April 10, 2008


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Nim’s Island (PG)
A young girl narrates the story that will likely become the basis of her therapy for abandonment issues in Nim’s Island, an occasionally swashbuckling but frequently draggy kidventure.

Nim (Abigail Breslin) is the daughter of a scientist named Jack (Gerard Butler) and a mother who was either eaten by a whale or ran off on a cruise ship when Nim was but a baby. Now Nim and her dad live on an island in the middle of the South Pacific at a location they keep hidden from the world so they can enjoy the solitude and pristine nature of their little chunk of paradise (well, paradise with an active volcano in the middle of it). Nim receives her news of the world via the Internet and from monthly visits from a supply ship, which brings things such as books by Nim’s favorite author, Alex Rover, a world-traveling adventurer who has the same lust for new experiences and grand excitement that Nim does.

In reality, however, the brave Indiana-Jones-ish Alex Rover (also Gerard Butler) is only a figment of the imagination of Alexandra Rover (Jodie Foster), an agoraphobic, germphobic bundle of neuroses who is the author of those great adventure tales. Leaving aside for a moment the ethics of writing a first-person “memoir” for a person who is your exact opposite, right down to being the opposite gender, Alexandra has created quite the posh shut-in existence, getting her exercise on a treadmill and doing all her research online from inside her lovely San Francisco home. It’s over the Internet that she first meets Nim. She sends Jack an e-mail full of questions on the finer points of volcanoes and it’s answered by Nim, who informs “Alex” that Jack’s away but she’ll try to help out. Jack has gone on a three-day trip looking for a new protozoa species but a storm and equipment failures have left Nim alone and with no news of him for several days. Little by little, Nim lets it slip that she’s just a kid and Alexandra is horrified to learn that Nim is now alone, with no human assistance to turn to, on a remote island. Despite her fears, Alexandra, with a little prodding from Alex Rover, decides to head out to find and help Nim.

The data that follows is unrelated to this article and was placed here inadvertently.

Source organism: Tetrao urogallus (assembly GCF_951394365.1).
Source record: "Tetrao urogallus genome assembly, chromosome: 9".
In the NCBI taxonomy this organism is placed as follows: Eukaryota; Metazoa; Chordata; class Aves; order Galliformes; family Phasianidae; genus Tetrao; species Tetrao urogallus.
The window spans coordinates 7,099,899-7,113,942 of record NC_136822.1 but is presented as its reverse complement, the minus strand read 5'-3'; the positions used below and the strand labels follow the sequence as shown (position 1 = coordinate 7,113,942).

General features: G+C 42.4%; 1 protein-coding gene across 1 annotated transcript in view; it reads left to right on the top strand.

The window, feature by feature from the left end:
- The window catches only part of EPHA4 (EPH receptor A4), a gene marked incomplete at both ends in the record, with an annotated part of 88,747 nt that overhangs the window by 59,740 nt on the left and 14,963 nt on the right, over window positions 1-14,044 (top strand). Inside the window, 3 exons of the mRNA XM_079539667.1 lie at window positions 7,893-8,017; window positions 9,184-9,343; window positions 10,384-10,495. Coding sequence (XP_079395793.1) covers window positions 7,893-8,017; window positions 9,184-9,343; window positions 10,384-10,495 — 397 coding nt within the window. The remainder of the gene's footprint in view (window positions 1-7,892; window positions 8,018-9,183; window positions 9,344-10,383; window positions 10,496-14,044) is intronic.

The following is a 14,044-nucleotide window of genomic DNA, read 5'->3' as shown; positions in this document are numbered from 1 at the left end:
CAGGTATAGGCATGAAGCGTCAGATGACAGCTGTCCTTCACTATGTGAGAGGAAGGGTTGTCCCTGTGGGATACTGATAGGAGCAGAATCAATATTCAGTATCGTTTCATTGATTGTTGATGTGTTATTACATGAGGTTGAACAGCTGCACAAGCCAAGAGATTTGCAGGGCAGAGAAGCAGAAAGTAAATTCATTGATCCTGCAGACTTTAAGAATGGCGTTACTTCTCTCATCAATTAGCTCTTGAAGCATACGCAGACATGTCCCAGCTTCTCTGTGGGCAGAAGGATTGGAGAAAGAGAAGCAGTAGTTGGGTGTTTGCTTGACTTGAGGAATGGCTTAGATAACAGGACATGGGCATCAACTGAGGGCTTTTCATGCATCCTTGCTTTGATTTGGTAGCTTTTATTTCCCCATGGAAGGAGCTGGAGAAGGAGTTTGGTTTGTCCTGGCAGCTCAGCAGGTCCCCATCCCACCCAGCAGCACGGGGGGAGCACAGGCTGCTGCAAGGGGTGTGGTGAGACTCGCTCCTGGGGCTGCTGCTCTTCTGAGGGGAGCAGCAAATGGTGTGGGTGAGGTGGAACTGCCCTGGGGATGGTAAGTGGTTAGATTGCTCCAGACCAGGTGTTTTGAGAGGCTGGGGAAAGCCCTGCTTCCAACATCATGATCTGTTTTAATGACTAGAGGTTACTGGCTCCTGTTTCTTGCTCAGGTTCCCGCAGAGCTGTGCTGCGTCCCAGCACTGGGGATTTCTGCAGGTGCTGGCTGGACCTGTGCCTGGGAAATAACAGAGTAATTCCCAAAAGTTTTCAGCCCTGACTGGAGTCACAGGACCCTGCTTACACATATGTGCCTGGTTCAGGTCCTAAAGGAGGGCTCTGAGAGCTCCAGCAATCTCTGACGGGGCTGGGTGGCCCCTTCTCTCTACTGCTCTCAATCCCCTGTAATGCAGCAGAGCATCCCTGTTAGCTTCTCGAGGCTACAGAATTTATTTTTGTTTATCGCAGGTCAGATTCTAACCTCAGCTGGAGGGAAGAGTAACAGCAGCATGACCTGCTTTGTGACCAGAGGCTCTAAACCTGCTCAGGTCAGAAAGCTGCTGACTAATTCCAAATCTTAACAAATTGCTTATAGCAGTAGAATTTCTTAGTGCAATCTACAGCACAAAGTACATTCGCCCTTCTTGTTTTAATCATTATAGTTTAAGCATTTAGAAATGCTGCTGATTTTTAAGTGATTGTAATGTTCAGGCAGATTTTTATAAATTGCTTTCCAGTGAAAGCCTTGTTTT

In the spirit of all plucky movie heroines, Nim is quite capable on her own, managing to feed herself, keep herself safe and talk herself out of fear — all with a bit of help from her animal friends including a pelican, a seal and a lizard. That these animals are BFFs with Nim and appear to understand things like how to fart on command or fetch tools does strain the likeability of this bit of cuteness. Particularly in a scene where Nim must protect her island from intruders (sun-baked Australian cruise-goers), the anthropomorphism goes from “aw” to “ugh” pretty quickly. And when it isn’t splashing cuteness in your face with the animals, Nim’s Island is desperately trying to wring out a tear by “oh, woe is Nim”-ing over the idea of a little girl never seeing her dad again. (Though, since Lion King, when was the last time a movie got us really invested in a parental figure only to kill them off?) The movie spends a lot of time trying to get the audience to either bawl its eyes out or roll on the floor with laughter when really just moving the story along with a few chuckles and an occasionally sober moment would have been much better.

Despite the demands of precociousness, Breslin is essentially a good fit for the material. She’s believable swinging through the trees and climbing a mountain. And Foster is a solid and entertaining ’fraidy cat. While her discussions with her imaginary friend played by Butler are far too many, she does the best that she can with them, presenting believable-enough fear without playing it too grownup for the kids in the audience. C+

Rate PG for mild adventure action and brief language. Directed by Jennifer Flackett and Mark Levin and written by Joseph Kwong, Paula Mazur, Mark Levin and Flackett (from the novel by Wendy Orr), Nim’s Island is an hour and 36 minutes long and is distributed in wide release by Fox Walden.